), and past studies have shown learning-induced Arc
protein expression in the hippocampus is critical for consolidation of inhibitory avoidance and water maze learning.12,18
Importantly, Ren et al.
found that when animals were trained on the long-term memory task, even during exposure to an amnesic dose of propofol, the level of Arc
mRNA increased in their hippocampus, to the same extent as that expected with normal learning (their fig. 3).16
This strongly suggests that the amnesic effect of propofol does not occur by blocking learning at any stage in the process before the transcription of the mRNA for Arc
, this essentially rules out all processes illustrated in fig. 1A
). This animal finding integrates well with one recent human study where propofol did not seem to block memory encoding.19
So why did the animals show a behavioral deficit in long-term memory performance during propofol, if their hippocampus still made the proper amount of Arc
mRNA? The answer is that propofol caused a reduction in the amount of hippocampal Arc
protein (their fig. 4). This means that the amnesic effect of propofol on long-term memory is likely related to disruption of protein translation (i.e.
, the mRNA to protein synthesis step). The complex regulatory pathways involved with protein translation are illustrated in figure 1B
Within this figure, somewhere is where propofol likely acts to suppress long-term memory.
So, if propofol causes amnesia by blocking Arc
protein production in the hippocampus and if we know from previous study that lesions of the BLA remove the amnesic effect of propofol,4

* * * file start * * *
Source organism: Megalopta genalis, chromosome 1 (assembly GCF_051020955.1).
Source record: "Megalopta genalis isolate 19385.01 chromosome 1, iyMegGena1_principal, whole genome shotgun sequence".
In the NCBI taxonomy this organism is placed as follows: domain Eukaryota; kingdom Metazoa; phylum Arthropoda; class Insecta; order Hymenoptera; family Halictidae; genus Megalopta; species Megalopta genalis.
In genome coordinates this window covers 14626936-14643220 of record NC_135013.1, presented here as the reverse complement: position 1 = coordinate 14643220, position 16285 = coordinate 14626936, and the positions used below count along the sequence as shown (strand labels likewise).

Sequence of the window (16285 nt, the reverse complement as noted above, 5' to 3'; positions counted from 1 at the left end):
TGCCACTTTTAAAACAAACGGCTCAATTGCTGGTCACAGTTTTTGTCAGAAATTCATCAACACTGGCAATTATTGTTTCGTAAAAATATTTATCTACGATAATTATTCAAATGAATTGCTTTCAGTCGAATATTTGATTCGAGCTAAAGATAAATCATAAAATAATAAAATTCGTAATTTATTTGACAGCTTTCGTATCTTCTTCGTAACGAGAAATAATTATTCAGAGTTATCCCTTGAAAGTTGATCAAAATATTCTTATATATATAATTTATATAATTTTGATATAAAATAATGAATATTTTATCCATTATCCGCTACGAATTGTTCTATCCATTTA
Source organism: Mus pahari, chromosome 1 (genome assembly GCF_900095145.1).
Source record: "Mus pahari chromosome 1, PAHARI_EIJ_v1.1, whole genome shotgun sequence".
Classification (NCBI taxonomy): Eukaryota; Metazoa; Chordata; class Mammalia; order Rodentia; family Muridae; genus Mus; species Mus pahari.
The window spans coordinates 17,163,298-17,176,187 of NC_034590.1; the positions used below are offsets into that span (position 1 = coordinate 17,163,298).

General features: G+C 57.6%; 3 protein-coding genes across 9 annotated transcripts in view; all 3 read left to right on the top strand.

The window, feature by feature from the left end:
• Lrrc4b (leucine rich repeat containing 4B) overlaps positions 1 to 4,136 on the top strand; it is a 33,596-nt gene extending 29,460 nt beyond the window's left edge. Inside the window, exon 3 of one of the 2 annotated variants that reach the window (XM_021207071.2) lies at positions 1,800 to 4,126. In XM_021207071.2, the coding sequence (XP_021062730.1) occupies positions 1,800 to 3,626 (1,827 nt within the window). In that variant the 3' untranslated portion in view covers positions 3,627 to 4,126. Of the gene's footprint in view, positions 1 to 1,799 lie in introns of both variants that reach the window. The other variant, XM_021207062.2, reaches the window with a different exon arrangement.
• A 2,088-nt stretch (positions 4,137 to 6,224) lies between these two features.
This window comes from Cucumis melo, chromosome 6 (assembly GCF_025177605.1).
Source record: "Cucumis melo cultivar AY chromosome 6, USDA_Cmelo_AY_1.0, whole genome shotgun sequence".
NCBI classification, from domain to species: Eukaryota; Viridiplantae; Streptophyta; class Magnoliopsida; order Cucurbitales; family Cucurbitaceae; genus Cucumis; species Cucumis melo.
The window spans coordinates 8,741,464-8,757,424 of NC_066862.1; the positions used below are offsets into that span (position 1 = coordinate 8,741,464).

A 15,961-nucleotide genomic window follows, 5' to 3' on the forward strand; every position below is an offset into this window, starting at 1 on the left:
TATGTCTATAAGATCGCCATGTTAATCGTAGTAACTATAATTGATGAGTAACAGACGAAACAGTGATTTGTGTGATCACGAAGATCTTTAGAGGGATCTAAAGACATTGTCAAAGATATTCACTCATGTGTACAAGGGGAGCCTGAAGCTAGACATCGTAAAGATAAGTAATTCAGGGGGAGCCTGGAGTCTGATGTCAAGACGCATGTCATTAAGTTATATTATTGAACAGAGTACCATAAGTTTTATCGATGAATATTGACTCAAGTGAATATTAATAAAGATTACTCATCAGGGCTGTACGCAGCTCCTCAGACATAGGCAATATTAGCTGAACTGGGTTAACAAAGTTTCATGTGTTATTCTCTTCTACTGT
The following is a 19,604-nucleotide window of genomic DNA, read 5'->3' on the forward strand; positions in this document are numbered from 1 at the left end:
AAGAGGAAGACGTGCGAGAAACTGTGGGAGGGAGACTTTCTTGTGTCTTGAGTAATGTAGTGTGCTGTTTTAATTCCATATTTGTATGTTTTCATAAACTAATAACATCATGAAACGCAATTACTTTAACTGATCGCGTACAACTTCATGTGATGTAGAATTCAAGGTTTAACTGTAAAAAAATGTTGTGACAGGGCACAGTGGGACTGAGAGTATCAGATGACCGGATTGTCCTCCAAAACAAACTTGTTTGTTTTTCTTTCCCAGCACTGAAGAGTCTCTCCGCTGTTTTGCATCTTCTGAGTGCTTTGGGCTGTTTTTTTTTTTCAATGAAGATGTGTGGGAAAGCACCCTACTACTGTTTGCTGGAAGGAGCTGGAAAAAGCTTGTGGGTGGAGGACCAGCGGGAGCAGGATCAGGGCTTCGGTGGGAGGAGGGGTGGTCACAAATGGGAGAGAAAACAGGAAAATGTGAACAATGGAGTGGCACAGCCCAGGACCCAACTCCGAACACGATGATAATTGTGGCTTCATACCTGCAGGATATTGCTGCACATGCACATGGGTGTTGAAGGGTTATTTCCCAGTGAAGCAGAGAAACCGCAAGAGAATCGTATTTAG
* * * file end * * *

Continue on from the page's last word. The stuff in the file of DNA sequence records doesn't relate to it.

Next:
perhaps it is the effect of propofol on the BLA that causes the suppression of the Arc
protein in the hippocampus. Ren et al.
followed this logic and reasoned that if propofol acts on the BLA as a γ-aminobutyric acid agonist, then putting a γ-aminobutyric acid antagonist directly into the BLA should counteract propofol's amygdala effects and restore both its behavioral memory deficit and its suppression of Arc
protein levels in the hippocampus. This is exactly what they found and report in their figure 4. Therefore, it seems that propofol's amnesic effect (at low doses) on long-term (aversive) memory can reasonably be attributed to its γ-aminobutyric acid–like interactions within the BLA.
Is anesthetic-induced suppression of hippocampal Arc
protein a common method by which anesthetics act to produce amnesia for long-term aversive memories? Our recent results with sevoflurane and desflurane suggest that it might be. Amnesic doses of both agents were found to suppress hippocampal Arc
protein. Our pattern of results follows that found by Ren et al.
, in that an amnesic dose of sevoflurane did not suppress hippocampal Arc
mRNA but did suppress hippocampal Arc
Therefore, the hypothesis is raised that anesthetic-induced amnesia occurs in part through the suppression of protein products derived from the immediate-early genes that respond to a learning event. It is worth noting that previous studies have shown that postlearning intra-BLA injections of compounds that either enhance or impair long-term memory also function by respectively either increasing or decreasing Arc
protein expression in the hippocampus.12
Therefore, the findings of Ren et al.
can be seen as important further support for the general idea that the amygdala modulates memory consolidation by regulating the expression of plasticity-related gene products in the hippocampus. These findings offer an encouraging theoretical framework and an experimental basis for contemplating the idea that memory-erasing drugs might someday form a part of our clinical armamentarium.
Michael T. Alkire, M.D.,*
John F. Guzowski, Ph.D.†
*Department of Anesthesiology and Perioperative Care, and Center for the Neurobiology of Learning and Memory, University of California, Irvine, California. email@example.com. †Department of Neurobiology and Behavior and Center for the Neurobiology of Learning and Memory, University of California, Irvine, California.
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© 2008 American Society of Anesthesiologists, Inc.